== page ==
- Amid a traumitzing tour overseas, a U.S. soldier found refuge in a young Larry Nance Jr.'s letters. Fourteen years later, the are set to meet for the first time.
Eskan Village lies 12 miles southeast of Riyadh, Saudi Arabia. The U.S. military compound primarily houses the 64th Air Expeditionary Group and morphs U.S. teenagers into soldiers. Spence McNeil was one of those young men. He joined a tour that arrived in Saudi Arabia one month before Operation Iraqi Freedom in March 2003, although his service was short lived. While McNeil rode in the backseat of an SUV one morning, a collision with another vehicle in the village flipped the truck into the desert air. The wreck left McNeil comatose. His family ultimately flew halfway around the world to pull the plug on their 19-year-old boy’s life support.
It was Bianca Campbell’s 20th birthday when he passed. Just weeks into her tour, a close friend and comrade was gone. “That was the reality at the time,” she says. “It was all fun and games just a little bit ago. We were all in school and training and… things happen fast.” Roughly a week later, after the tears had dried, a letter arrived. By fate, Campbell, a Lakers fan—“Back then, who didn’t love Kobe?”—opened a note from a particular third grader at Bath Elementary school in Akron, Ohio.
Dear U.S. Soldier, My name is Larry Nance. I have 1 sister, 1 brother that annoy me all the time. My dad played in the NBA. Thank you for fighting for us in the war. You must be brave and miss your family. I hope you get home soon and see your family soon. Good luck. Sincerely, Larry Nance.
“That came at an amazing time,” Campbell says. “It was definitely a time where, the uncertainty, we just needed something to connect you to back home and keep you going.” She wrote back. She had to reciprocate. A stranger’s compassion can bring comfort to the lonely nights in a foreign, war–ridden land. Especially when those tumultuous grounds would experience another tragedy soon after. On March 23, Private First Class Jessica Lynch and her convoy were ambushed and captured by Iraqi forces during the Battle of Nasiriyah. Nance’s second letter magically arrived in the immediate aftermath.
Dear U.S. Soldier is the war almost over? Where is Saddam? How are you? I’m fine. Thank you for writing back. Where are you? Are you good at basketball? I like the Lakers too they are wining there series with the Timberwolves. Who is your favorite player? Mine is Shaq. Who do you want to get LeBron James? I want the Cavs to get LeBron, that is because my dad played for the Cavs. His number is retired in the Gund Arena. And Again Thank you!! From, Larry Nance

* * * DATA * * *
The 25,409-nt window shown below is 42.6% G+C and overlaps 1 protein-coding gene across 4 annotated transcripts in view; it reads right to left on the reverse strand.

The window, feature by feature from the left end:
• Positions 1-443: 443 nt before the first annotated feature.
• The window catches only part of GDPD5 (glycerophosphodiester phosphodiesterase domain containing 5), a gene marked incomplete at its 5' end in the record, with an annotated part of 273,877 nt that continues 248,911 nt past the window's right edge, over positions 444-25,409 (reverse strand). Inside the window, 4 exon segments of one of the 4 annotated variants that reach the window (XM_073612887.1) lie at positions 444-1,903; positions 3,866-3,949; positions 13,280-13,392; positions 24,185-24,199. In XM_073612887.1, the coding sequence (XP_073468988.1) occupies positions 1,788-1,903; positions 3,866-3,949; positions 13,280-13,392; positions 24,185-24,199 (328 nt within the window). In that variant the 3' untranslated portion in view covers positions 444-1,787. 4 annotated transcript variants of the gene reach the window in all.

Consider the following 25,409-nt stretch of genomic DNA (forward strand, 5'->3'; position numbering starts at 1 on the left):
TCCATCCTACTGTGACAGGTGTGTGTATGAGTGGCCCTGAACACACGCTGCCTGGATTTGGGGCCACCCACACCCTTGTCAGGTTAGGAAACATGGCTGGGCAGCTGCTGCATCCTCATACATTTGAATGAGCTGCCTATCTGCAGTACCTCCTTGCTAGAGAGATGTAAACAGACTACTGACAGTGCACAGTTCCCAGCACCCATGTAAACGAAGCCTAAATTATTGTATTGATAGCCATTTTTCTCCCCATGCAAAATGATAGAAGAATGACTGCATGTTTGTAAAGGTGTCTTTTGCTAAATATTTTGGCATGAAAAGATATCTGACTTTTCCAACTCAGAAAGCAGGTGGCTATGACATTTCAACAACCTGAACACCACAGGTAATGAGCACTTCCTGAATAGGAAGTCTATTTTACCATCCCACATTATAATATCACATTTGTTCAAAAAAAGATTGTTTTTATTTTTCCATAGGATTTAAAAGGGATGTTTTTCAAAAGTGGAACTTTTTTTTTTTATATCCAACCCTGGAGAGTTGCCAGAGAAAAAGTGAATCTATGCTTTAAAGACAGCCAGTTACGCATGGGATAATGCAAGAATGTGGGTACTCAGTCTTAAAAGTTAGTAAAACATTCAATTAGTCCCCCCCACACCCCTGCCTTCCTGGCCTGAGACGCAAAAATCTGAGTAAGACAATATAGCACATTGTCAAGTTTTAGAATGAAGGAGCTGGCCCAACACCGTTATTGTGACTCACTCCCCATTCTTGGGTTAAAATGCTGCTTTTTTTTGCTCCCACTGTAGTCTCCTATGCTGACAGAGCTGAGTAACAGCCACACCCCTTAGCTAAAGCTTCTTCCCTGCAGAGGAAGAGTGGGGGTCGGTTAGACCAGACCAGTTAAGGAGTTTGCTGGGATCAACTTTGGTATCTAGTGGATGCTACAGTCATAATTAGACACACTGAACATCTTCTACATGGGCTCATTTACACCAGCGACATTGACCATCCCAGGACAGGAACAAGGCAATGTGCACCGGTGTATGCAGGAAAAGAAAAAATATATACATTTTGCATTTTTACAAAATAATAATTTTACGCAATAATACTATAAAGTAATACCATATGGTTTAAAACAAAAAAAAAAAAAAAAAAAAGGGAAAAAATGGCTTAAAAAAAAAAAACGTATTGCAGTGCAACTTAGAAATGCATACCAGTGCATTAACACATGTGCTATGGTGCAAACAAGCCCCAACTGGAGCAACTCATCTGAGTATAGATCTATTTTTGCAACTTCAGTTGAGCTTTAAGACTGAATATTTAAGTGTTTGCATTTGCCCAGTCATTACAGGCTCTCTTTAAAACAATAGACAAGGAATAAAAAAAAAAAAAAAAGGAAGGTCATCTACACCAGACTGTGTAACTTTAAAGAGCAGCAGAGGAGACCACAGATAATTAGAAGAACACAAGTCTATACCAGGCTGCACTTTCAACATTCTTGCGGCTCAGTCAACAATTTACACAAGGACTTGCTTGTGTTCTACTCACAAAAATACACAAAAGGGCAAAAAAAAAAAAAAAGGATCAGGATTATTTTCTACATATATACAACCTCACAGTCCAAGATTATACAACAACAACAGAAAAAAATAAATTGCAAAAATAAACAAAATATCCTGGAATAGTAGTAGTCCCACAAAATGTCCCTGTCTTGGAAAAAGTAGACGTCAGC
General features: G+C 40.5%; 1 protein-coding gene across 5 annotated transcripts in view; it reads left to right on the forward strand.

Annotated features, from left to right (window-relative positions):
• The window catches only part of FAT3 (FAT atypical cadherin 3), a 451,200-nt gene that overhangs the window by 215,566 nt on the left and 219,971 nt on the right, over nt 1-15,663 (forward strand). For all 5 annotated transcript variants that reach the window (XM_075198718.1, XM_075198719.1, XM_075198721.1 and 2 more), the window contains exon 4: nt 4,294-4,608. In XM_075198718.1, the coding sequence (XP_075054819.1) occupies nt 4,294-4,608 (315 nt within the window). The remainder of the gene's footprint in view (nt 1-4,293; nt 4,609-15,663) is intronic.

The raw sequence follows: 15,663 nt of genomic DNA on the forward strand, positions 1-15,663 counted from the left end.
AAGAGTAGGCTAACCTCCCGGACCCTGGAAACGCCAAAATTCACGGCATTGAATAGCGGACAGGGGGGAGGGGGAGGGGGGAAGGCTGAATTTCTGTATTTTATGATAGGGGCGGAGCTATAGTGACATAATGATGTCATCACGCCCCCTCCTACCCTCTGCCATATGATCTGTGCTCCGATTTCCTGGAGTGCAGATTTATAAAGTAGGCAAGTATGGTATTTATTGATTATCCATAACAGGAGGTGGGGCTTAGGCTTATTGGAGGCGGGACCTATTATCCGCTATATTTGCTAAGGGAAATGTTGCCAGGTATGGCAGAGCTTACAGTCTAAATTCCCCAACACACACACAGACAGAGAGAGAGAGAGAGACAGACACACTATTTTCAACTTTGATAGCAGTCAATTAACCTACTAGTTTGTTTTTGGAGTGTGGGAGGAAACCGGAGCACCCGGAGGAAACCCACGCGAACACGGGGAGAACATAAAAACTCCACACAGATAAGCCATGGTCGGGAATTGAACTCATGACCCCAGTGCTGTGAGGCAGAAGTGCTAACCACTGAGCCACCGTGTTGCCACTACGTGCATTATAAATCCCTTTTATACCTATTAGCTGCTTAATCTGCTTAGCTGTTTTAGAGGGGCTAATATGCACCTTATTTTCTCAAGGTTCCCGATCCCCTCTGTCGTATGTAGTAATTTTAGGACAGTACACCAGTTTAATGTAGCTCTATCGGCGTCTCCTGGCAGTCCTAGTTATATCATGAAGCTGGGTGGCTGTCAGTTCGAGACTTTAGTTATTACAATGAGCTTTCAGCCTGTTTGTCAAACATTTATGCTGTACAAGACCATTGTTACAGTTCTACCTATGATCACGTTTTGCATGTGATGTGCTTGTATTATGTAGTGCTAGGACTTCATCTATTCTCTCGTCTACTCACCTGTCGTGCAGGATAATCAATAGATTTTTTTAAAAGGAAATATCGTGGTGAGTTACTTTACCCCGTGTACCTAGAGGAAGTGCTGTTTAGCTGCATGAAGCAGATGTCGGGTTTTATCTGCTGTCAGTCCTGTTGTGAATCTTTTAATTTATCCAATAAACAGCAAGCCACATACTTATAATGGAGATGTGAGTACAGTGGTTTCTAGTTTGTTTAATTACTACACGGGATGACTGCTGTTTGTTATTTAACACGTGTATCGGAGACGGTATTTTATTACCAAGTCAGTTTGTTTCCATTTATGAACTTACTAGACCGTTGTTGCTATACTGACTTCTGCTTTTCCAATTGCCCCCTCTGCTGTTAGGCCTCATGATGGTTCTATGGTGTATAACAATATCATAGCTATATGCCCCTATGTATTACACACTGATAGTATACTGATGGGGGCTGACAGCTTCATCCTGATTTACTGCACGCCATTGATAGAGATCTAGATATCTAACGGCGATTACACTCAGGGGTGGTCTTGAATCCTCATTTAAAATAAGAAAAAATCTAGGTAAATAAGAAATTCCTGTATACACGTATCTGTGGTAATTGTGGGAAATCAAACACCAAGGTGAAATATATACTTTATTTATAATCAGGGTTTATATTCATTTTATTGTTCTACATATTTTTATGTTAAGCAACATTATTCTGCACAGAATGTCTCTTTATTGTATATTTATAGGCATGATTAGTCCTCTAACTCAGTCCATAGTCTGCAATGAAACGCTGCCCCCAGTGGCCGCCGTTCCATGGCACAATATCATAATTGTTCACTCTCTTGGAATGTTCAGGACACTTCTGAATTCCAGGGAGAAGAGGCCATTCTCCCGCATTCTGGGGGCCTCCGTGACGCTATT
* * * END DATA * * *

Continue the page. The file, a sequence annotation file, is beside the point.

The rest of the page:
The honest spelling and grammatical mistakes, the humorous naivety, the ravished passion for hoops all endeared Campbell. “At the time, I didn’t even know who Larry Nance was,” she says. “I was more reactive to him saying ‘the annoying brothers and sisters.’ I was probably the annoying sister, getting on my mother’s nerves, so I definitely understand that.” As the war truly commenced, Campbell was unable to respond once more. Now a student, studying psychology and assisting at the African American PTSD Association in Tacoma, Wash, Campbell, 34, still cherishes Nance’s messages.
She posted Nance’s letters on Facebook in 2014, showcasing the squiggly cursive scribbled onto adorable star-spangled paper. The site’s Memories algorithm recalled her share a year later, and Campbell realized an entire calendar had flipped without her making any true effort to thank the pen pal who helped her survive overseas. Her son’s father informed Campbell that Nance had matured into Los Angeles’ starting power forward late into his 2015-16 rookie season.
“When I found that out, I thought it was amazing,” she says. “He mentioned the Lakers as a favorite team [in his letters].” Campbell set to work, first attempting to contact Nance’s father, unaware, as most are, of the most efficient way to reach an NBA phenom. By the time her Facebook Memories conjured up her original post in 2016, she resorted to a Twitter Hail Mary. Campbell hardly used the site, but collected snapshots of each letter and a photo of Nance donning the Lakers’ trademark gold uniform. She tweeted and tagged the second-year player on July 21, and logged offline. “If he sees it, he sees it,” she thought. “If he doesn’t, you don’t know until you try.”
Nance finished up an offseason workout the following afternoon. While he settled back into his Southern California home, the Twitter app on his phone began chirping louder and louder. Nance immediately recalled the letters, stunned Campbell had even kept them. “I hadn’t thought about it in however many years,” Nance Jr. says. “It was so cool that she got back in contact with me after so long.” He ran to the other room to show his fiancee. He forwarded the message to his parents and enthusiastically replied via Twitter, inviting Campbell to be his guest at a Lakers game this season.
The two long-lost pen pals will meet in person for the first time today. Delta Air Lines is shuttling Campbell, her older brother and son to L.A. as part of an on-going “Salute to Our Troops” partnership with the Lakers. Campbell will receive an all-access tour of the Lakers’ facilities in addition to being honored at center court in front of a packed Staples Center crowd. “It’s going to be incredibly exciting,” Campbell says. “It’s going to be really cool to put a face to the name,” says Nance. Fourteen years and thousands of miles later.